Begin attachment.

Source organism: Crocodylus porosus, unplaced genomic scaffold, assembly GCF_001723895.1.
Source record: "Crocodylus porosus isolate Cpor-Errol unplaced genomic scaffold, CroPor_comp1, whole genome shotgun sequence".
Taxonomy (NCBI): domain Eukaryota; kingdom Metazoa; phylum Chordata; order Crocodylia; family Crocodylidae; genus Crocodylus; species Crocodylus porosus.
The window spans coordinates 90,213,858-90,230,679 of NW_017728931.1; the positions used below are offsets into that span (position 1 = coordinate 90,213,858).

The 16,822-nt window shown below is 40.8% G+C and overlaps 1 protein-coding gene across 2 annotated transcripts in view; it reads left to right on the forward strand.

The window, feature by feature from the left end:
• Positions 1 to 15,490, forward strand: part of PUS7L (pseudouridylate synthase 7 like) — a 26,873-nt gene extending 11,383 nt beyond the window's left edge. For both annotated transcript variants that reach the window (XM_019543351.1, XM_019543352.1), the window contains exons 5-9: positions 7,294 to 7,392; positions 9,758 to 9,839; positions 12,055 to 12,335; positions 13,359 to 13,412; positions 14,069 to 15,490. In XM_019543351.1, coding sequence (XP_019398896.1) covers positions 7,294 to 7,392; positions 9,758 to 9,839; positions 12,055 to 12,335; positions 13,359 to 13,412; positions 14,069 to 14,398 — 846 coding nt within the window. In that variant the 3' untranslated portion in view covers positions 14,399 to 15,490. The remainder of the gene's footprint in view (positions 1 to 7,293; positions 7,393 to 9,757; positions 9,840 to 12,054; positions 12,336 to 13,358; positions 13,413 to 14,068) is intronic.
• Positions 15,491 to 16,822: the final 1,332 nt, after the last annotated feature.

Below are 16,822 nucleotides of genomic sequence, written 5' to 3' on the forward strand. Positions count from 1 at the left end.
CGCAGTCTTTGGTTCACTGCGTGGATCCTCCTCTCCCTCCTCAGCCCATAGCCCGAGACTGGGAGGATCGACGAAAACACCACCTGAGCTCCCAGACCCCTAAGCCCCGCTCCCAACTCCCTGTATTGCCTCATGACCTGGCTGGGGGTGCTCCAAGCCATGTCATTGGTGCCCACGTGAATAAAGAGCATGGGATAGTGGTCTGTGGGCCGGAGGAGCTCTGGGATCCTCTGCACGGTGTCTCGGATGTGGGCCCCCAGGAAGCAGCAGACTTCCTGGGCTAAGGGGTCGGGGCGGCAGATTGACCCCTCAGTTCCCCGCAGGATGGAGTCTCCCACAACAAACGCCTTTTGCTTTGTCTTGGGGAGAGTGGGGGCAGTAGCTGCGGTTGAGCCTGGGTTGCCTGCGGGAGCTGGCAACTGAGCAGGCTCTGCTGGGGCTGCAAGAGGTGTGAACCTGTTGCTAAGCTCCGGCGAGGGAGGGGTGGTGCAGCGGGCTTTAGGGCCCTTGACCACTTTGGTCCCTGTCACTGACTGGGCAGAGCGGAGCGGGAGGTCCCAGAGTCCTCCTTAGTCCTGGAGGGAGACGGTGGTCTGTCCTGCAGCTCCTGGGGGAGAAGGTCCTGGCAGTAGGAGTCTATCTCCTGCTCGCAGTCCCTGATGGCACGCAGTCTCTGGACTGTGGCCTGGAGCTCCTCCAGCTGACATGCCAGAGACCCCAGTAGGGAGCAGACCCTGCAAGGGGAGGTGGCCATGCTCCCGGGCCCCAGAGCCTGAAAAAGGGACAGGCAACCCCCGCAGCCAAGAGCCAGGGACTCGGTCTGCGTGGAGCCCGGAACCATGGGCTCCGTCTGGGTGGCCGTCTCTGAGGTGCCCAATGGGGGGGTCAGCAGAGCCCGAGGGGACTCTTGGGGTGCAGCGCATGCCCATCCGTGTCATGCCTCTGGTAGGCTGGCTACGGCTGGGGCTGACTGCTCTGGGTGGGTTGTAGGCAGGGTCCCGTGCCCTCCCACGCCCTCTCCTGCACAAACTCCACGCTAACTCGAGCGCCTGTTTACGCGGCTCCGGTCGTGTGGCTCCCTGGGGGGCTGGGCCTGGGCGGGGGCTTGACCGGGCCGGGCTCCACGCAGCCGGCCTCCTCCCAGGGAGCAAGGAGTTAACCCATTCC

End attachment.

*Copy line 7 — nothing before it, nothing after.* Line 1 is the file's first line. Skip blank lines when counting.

• Positions 1 to 15,490, forward strand: part of PUS7L (pseudouridylate synthase 7 like) — a 26,873-nt gene extending 11,383 nt beyond the window's left edge. For both annotated transcript variants that reach the window (XM_019543351.1, XM_019543352.1), the window contains exons 5-9: positions 7,294 to 7,392; positions 9,758 to 9,839; positions 12,055 to 12,335; positions 13,359 to 13,412; positions 14,069 to 15,490. In XM_019543351.1, coding sequence (XP_019398896.1) covers positions 7,294 to 7,392; positions 9,758 to 9,839; positions 12,055 to 12,335; positions 13,359 to 13,412; positions 14,069 to 14,398 — 846 coding nt within the window. In that variant the 3' untranslated portion in view covers positions 14,399 to 15,490. The remainder of the gene's footprint in view (positions 1 to 7,293; positions 7,393 to 9,757; positions 9,840 to 12,054; positions 12,336 to 13,358; positions 13,413 to 14,068) is intronic.